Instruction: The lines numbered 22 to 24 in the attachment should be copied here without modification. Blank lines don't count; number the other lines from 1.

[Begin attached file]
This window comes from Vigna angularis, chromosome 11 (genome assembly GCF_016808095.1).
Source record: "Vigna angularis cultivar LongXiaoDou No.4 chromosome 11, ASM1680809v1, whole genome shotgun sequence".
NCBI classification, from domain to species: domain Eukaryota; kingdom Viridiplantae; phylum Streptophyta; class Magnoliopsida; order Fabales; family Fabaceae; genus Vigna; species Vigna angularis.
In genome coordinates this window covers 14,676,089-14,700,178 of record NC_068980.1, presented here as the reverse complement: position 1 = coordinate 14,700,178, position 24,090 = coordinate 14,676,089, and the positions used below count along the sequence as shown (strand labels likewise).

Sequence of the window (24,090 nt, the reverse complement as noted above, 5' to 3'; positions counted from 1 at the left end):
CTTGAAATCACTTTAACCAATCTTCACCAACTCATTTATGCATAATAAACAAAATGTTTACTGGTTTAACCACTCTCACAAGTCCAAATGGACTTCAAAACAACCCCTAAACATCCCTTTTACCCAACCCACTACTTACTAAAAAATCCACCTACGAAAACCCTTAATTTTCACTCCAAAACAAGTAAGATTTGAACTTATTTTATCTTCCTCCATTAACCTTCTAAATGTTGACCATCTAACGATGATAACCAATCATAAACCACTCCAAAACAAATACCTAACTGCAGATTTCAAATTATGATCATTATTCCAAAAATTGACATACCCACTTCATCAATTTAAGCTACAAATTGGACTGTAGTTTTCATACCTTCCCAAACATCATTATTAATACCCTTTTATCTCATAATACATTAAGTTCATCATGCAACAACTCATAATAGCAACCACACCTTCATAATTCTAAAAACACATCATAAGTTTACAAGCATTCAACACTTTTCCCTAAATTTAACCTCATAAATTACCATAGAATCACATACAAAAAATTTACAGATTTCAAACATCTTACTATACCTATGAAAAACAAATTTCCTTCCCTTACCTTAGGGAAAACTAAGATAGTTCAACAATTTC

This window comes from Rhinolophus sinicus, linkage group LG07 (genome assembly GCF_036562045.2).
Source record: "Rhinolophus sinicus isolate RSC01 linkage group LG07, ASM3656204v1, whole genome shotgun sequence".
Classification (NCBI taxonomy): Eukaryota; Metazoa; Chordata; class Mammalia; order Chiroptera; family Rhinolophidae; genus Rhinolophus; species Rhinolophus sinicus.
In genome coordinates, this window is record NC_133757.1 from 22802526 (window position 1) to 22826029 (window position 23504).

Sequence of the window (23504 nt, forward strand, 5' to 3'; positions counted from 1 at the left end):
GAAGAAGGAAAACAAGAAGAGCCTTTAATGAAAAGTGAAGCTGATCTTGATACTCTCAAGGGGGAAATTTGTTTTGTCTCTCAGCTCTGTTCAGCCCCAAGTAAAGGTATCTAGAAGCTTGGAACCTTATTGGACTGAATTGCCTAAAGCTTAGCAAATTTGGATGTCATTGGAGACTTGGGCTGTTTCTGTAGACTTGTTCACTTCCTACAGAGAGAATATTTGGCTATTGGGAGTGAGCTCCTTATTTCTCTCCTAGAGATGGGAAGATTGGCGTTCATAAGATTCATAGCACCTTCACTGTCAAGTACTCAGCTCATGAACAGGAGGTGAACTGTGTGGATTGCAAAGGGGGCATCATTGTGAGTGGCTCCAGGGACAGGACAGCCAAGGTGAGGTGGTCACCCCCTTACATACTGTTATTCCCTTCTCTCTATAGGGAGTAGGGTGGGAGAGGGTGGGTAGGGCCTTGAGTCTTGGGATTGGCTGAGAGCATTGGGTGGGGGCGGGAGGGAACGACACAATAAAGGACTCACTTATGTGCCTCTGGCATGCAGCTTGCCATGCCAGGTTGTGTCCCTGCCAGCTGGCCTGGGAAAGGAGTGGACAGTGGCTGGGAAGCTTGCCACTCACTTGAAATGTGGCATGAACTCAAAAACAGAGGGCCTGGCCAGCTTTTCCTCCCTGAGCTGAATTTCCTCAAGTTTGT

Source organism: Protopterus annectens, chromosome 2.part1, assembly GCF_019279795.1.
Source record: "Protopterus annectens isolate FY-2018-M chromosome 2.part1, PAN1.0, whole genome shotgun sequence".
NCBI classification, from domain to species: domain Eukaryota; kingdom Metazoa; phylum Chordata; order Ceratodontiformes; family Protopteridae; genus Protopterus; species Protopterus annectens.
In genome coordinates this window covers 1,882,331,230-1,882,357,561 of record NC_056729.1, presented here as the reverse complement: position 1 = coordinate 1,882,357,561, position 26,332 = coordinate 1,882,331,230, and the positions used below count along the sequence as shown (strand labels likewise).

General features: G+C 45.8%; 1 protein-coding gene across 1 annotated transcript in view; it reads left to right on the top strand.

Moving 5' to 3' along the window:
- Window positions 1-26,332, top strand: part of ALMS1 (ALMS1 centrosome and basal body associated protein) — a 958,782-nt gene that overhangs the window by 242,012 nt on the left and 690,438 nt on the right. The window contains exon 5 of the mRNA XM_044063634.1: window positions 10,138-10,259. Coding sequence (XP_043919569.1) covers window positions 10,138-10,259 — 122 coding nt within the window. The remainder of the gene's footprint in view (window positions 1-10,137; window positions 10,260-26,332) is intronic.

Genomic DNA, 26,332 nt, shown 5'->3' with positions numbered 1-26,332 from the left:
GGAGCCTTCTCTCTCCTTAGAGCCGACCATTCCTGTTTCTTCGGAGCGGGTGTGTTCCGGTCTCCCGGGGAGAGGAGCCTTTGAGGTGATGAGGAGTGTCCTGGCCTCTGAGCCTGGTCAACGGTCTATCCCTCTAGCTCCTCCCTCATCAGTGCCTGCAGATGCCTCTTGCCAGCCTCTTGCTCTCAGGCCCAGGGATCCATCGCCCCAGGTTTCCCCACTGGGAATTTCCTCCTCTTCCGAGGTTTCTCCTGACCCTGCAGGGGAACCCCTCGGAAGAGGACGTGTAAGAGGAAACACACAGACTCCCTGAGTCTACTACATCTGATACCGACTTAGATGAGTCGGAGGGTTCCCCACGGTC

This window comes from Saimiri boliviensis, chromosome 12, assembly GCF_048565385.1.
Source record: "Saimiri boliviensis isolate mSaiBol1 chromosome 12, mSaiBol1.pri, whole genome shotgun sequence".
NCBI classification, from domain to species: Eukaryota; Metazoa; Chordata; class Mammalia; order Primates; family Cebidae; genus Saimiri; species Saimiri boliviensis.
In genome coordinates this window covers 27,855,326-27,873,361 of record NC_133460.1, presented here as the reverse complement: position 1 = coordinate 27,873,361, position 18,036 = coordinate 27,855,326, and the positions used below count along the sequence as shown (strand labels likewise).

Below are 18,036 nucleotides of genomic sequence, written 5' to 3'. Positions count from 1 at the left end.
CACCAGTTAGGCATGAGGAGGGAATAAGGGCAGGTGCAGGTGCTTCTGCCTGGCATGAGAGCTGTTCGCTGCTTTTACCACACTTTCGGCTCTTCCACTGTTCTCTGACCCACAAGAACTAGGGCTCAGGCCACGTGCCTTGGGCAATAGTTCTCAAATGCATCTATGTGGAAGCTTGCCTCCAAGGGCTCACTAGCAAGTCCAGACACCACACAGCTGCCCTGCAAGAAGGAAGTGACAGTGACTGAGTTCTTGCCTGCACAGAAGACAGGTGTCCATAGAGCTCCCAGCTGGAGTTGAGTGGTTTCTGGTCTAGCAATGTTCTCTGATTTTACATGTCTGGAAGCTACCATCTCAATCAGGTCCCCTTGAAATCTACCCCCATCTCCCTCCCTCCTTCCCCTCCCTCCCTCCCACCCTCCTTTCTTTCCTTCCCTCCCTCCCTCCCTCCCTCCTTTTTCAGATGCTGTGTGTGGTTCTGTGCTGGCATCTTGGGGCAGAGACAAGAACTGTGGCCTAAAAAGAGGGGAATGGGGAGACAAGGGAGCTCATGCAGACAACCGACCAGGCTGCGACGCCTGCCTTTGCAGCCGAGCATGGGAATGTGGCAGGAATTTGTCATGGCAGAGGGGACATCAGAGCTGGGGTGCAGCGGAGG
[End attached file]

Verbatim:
This window comes from Saimiri boliviensis, chromosome 12, assembly GCF_048565385.1.
Source record: "Saimiri boliviensis isolate mSaiBol1 chromosome 12, mSaiBol1.pri, whole genome shotgun sequence".
NCBI classification, from domain to species: Eukaryota; Metazoa; Chordata; class Mammalia; order Primates; family Cebidae; genus Saimiri; species Saimiri boliviensis.